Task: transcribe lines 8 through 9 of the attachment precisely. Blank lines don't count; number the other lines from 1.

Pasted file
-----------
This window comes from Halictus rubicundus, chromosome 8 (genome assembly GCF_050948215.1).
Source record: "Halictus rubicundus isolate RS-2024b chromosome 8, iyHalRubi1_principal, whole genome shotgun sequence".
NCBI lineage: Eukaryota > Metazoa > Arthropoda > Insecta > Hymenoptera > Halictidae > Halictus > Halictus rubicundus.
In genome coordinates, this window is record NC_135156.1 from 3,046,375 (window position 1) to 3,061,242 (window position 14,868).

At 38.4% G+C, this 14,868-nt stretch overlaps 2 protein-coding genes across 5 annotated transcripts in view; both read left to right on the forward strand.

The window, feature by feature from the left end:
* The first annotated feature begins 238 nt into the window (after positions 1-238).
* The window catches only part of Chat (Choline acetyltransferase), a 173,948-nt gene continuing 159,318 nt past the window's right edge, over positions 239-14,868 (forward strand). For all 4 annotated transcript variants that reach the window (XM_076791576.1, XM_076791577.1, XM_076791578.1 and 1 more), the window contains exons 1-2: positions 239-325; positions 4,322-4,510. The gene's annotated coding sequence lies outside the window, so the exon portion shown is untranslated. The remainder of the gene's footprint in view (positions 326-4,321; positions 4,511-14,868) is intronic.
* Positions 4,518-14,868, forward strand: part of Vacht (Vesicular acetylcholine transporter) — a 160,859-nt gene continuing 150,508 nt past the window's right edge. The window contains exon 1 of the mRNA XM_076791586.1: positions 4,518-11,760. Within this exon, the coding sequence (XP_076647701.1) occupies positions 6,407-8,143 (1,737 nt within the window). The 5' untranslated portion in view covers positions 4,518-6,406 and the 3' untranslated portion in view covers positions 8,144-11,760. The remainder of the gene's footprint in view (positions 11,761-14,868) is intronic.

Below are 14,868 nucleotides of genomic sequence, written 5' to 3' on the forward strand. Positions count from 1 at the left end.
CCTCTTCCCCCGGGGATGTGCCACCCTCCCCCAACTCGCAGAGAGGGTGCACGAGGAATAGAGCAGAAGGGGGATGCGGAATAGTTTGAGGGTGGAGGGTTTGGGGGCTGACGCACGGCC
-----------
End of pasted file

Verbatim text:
* The window catches only part of Chat (Choline acetyltransferase), a 173,948-nt gene continuing 159,318 nt past the window's right edge, over positions 239-14,868 (forward strand). For all 4 annotated transcript variants that reach the window (XM_076791576.1, XM_076791577.1, XM_076791578.1 and 1 more), the window contains exons 1-2: positions 239-325; positions 4,322-4,510. The gene's annotated coding sequence lies outside the window, so the exon portion shown is untranslated. The remainder of the gene's footprint in view (positions 326-4,321; positions 4,511-14,868) is intronic.
* Positions 4,518-14,868, forward strand: part of Vacht (Vesicular acetylcholine transporter) — a 160,859-nt gene continuing 150,508 nt past the window's right edge. The window contains exon 1 of the mRNA XM_076791586.1: positions 4,518-11,760. Within this exon, the coding sequence (XP_076647701.1) occupies positions 6,407-8,143 (1,737 nt within the window). The 5' untranslated portion in view covers positions 4,518-6,406 and the 3' untranslated portion in view covers positions 8,144-11,760. The remainder of the gene's footprint in view (positions 11,761-14,868) is intronic.